If your church has some great outreaches planned, but you’re wondering how to let people know, remember that you have many avenues available to you for getting the word out. This article will provide you with event advertising ideas far beyond just a sign on the church lawn. Many of these strategies are applicable to weekly services as well as one-time events.
Create an Advertising Budget. An advertising fund doesn’t have to be massive, due to all of the low-cost and free options available. Involve the whole church in the decision-making process — most of the money in the budget is, after all, coming from their offerings. Be clear that you don’t want to make the church or its staff into celebrities, but you need to get the word out so that more people will be reached by your programs.
Explore free opportunities whenever you can, so as to use church resources wisely. For example, notice if there are free community announcement boards at the library, post office, coffee shops, or restaurants. All you usually have to do to post your ad on one of these is ask the management. Also, see if local news outlets have an events page where they will feature your church’s event for a low cost (or for free). These can include local TV, newspapers, and radio stations. Have a graphic designer put together any print ads you use, and hire a professional production crew for audio or visual advertising. Low-quality promotion won’t entice people to come to your event.
Have a Quality Church Website. Maintain a church website that features professional design, continual updates with quality content, and easy navigation. This way, you have a one-source reference for anyone who sees your other promotional materials to come and find out more information. Suggested features include recordings of past messages, photo galleries of successful events, links to ministries within the church, contact information for key staff, and service times.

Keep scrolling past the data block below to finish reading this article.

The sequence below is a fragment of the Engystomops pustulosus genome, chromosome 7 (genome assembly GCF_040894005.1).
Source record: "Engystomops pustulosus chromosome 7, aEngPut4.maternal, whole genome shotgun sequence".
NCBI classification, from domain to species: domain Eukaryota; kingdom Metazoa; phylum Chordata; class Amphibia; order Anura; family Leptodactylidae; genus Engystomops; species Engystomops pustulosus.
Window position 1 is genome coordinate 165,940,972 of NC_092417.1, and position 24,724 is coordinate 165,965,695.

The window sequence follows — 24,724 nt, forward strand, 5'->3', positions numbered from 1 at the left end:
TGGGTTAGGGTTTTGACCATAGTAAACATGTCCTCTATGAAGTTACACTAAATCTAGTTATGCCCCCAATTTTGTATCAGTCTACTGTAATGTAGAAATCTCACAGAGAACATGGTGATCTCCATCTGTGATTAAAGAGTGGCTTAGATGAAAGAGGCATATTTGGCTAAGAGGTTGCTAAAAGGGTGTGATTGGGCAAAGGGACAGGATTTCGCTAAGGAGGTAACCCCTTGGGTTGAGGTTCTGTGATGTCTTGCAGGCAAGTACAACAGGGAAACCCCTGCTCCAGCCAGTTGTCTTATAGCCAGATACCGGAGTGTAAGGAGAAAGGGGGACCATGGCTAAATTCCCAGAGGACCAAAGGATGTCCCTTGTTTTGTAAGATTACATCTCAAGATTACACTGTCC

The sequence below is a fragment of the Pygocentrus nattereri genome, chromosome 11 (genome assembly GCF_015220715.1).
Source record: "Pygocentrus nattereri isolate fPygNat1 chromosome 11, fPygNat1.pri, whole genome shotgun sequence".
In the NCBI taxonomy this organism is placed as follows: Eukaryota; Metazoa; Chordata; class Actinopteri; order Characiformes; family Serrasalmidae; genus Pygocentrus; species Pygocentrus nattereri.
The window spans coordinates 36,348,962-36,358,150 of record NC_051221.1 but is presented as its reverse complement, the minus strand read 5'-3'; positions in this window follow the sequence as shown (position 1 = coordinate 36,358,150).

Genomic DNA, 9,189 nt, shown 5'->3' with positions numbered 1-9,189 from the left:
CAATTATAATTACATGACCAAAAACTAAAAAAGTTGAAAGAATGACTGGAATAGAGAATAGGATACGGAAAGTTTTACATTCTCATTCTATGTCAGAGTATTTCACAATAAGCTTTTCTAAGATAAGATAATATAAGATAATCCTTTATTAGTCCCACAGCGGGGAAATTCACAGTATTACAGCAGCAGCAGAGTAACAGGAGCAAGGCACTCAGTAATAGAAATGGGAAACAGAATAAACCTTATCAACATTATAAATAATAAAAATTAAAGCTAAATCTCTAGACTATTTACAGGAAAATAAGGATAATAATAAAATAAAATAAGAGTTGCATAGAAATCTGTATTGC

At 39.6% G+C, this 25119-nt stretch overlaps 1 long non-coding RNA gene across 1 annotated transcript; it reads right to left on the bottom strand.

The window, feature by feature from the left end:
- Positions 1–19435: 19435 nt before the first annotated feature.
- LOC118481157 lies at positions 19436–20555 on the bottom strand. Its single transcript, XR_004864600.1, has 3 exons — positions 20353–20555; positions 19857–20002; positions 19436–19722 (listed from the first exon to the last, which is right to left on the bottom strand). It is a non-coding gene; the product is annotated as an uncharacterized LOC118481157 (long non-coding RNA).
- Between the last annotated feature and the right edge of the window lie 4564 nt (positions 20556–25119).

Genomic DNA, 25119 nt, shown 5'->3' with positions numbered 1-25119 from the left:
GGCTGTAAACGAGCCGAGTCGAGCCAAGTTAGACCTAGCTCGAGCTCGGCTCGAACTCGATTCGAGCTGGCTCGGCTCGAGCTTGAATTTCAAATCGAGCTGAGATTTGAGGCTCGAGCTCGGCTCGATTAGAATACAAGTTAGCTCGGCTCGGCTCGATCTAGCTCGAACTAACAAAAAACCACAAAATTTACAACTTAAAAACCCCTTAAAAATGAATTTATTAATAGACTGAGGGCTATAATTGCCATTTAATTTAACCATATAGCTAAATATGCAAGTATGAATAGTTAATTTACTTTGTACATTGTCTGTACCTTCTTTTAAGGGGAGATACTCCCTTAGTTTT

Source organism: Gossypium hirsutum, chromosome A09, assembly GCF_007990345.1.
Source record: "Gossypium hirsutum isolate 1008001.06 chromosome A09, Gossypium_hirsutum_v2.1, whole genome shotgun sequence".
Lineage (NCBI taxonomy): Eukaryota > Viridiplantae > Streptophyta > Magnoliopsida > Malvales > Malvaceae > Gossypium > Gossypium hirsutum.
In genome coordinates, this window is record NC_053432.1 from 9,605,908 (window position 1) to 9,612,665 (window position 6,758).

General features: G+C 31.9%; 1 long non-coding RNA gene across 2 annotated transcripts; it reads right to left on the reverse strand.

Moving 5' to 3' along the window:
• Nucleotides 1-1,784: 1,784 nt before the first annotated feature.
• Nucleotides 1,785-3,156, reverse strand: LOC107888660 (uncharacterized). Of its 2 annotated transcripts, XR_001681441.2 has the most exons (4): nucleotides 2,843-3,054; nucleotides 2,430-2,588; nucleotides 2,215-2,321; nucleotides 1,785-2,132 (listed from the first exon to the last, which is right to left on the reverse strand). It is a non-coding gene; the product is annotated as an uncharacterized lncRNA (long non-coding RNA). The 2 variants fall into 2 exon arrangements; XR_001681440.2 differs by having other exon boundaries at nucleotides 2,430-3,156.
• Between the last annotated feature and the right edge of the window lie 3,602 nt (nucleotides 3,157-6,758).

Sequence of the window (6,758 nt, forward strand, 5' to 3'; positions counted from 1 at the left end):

Be Active on Social Media. This is how the younger generation gets their news, so failing to announce an event on your Twitter and Facebook (with links to your website) could cost you a number of attendees. Being active on social also makes it easier to share highlights from events, such as quotes, photos, and videos in which you can tag participants. If an event is of interest to the whole community, you can ask people to repost it so that their contacts who aren’t involved in the church will hear about it.
Place Strategic Signage. Outdoor signs are helpful for people driving by your church. Use bright colors and large, easy-to-read words that convey all relevant information and make your program look inviting. Always remember to include your web address that viewers can visit if interested. If your church building has a permanent sign with letters you can change, use it for relevant announcements, but DO NOT do this or this.
Use Direct Mail. Though slightly more expensive than other methods, printed advertisements are still a good way to get people’s attention. They have a longer shelf life than emails or social media announcements, and will act as a tangible reminder of an upcoming event. Consider mailing out eye-catching, high-quality postcards to promote a new program, or simply to increase interest in your existing ministries. As a church, you qualify for nonprofit pricing on bulk mail. Flyers are a cheaper option, but they are governed by more strict distribution, so check your local laws and homeowner’s association policies. If you decide to try postcards or flyers, keep it rare so that people won’t get used to seeing your promotions as junk mail.
Have a Reliable Voice. Your church voice should be warm, welcoming, honest, informative, and family-friendly. Try also to bring in some elements that reflect your unique identity as a congregation. If your primary parishioners are in the tech-savvy generation, don’t be afraid to sound a little sassy now and then. If you offer services or programs for non-English speakers, make sure your multilingual advertisements are grammatically and idiomatically correct. In all of your promotional efforts, keep your voice consistent.
Follow Up with People who Engage. Your short-term goal is to boost event attendance, but hopefully your long-term goal is to make relationships with your visitors. Request their email addresses or other unobtrusive contact info, and let them know that you’re not going to send them promotional materials or requests for money. You just want to ask them about their experience and whether they’re interested in getting further involved.
The true measure of your advertising success is not how many people you bring in for special occasions, but whether you make visitors and members feel welcome and involved in your church community.